GAZETTE:  In announcing your plans to step down you said the House of Commons is “filled overwhelmingly by people who are motivated by their notion of the national interest, by their perception of the public good, and by their duty — not as delegates but as representatives — to do what they believe is right for our country.” Yet, if the people have decided on an issue such as Brexit, aren’t MPs supposed to uphold their vote?

BERCOW:  Many people think that it is the responsibility of Parliament to translate into practice the result of the referendum. I am not arguing against that. I would simply say that it is a matter of political debate; it’s not a matter of legal necessity. And some would say it’s a matter of political necessity to implement the referendum result. I completely respect the fact that a lot of people would say that. But as speaker I have to recognize also, and I do so quite explicitly, that there are other views. There isn’t one view. There are those who say, “We gave the decision to the British people, and they voted as they did, by maybe a small, but nevertheless, a definite majority for Brexit, and therefore Brexit must follow.” And there are those who say, “Well no, it’s not legally binding, and the referendum was held in the last Parliament, and we can argue and argue and argue the toss over the issues.”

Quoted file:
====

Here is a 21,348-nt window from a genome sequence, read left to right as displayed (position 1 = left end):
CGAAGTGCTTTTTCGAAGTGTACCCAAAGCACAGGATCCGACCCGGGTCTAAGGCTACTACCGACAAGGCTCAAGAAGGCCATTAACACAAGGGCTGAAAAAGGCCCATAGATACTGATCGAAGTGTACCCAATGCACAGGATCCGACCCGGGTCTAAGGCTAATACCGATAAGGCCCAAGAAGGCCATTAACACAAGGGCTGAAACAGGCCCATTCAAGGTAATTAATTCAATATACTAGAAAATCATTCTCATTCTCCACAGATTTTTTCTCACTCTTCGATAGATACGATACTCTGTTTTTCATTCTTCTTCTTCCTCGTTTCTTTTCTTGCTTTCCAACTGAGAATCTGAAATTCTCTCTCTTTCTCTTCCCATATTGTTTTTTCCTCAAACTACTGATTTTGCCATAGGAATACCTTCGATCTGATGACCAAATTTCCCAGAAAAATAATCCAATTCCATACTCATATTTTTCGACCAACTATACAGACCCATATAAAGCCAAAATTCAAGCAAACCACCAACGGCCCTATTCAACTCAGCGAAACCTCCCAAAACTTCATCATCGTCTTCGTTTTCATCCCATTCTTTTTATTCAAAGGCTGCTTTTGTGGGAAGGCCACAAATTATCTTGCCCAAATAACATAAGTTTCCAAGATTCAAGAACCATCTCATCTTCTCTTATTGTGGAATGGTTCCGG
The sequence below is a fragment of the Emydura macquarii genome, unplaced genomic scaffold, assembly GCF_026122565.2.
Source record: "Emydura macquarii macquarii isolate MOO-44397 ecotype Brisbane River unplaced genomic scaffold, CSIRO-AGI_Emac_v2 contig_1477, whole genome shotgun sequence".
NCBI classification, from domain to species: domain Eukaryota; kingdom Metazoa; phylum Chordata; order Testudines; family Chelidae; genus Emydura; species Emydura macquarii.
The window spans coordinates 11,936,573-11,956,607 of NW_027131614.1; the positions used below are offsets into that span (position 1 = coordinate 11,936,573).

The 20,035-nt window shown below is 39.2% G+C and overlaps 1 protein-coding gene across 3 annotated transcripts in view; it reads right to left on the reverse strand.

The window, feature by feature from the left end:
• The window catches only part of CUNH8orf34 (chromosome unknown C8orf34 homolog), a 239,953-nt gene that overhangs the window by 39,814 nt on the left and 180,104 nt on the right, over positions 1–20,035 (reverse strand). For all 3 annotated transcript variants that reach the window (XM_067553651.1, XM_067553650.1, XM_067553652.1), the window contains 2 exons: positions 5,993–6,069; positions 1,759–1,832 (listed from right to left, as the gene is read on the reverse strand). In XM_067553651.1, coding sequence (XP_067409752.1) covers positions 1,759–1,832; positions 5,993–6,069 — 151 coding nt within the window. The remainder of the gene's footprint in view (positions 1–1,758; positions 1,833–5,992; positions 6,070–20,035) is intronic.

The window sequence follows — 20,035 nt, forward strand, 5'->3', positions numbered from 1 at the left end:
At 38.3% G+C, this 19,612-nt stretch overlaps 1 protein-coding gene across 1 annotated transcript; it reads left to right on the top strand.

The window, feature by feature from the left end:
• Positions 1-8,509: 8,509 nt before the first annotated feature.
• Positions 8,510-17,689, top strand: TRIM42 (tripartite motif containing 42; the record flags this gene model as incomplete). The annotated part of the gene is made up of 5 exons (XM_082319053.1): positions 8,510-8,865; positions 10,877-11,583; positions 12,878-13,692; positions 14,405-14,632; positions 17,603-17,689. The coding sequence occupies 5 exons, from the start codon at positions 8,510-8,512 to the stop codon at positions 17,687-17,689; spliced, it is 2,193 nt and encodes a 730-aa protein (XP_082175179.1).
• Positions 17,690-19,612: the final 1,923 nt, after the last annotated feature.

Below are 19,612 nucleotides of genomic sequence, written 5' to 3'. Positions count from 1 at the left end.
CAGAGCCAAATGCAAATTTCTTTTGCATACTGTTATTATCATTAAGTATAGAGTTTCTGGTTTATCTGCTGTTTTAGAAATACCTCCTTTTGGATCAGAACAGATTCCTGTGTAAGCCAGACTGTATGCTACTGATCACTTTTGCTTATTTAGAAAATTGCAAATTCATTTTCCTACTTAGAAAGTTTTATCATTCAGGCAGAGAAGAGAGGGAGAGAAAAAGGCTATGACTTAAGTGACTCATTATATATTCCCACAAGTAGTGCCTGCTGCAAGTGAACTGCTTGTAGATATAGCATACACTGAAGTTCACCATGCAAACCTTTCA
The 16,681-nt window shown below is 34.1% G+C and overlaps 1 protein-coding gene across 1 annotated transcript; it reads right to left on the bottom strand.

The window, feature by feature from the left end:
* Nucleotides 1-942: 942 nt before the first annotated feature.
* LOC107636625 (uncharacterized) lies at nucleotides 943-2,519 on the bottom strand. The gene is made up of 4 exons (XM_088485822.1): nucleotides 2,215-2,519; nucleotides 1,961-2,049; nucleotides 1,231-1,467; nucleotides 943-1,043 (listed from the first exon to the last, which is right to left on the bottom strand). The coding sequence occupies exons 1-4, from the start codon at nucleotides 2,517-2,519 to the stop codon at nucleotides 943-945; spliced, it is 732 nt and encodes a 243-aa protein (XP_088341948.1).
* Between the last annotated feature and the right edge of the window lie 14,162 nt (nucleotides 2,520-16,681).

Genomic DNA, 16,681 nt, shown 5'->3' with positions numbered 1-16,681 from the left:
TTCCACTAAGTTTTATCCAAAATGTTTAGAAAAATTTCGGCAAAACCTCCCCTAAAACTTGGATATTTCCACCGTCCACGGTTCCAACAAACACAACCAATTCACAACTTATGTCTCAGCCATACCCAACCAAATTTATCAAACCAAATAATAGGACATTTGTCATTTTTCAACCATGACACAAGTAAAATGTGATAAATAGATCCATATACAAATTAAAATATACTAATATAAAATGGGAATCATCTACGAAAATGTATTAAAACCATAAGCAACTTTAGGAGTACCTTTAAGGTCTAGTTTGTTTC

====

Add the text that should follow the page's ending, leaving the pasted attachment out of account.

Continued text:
I am expressing myself carefully, because I am not trying to argue for one or other point of view. The only point as speaker of the Parliament I would make is this: The duty of a member of Parliament, and really ultimately the only duty, or certainly the overriding duty, is to do what he or she thinks is right for the country. Now, there will be people who will say, “Ah yeah, but if a member of Parliament upsets his party or her party nationally, the whip will be withdrawn.” Sure, that can happen; that’s a pragmatic consequence of particular behavior. If a member of Parliament upsets his or her local party, that member of Parliament may be deselected as a candidate for the next election. However, constitutionally, morally, the only duty of a member of Parliament is to do what he or she thinks is right, and we are a representative democracy. There will be people who will say, “Is he trying to rubbish the referendum? Is he saying the referendum doesn’t matter? Is he trying to defy, or deny or denounce the will of the people?” I am not seeking to do any of those things. That’s not for the speaker to do. The speaker’s job is to try to facilitate the fullest and fairest expression of opinion which exists in the House of Commons, and that is what I have consistently sought to do.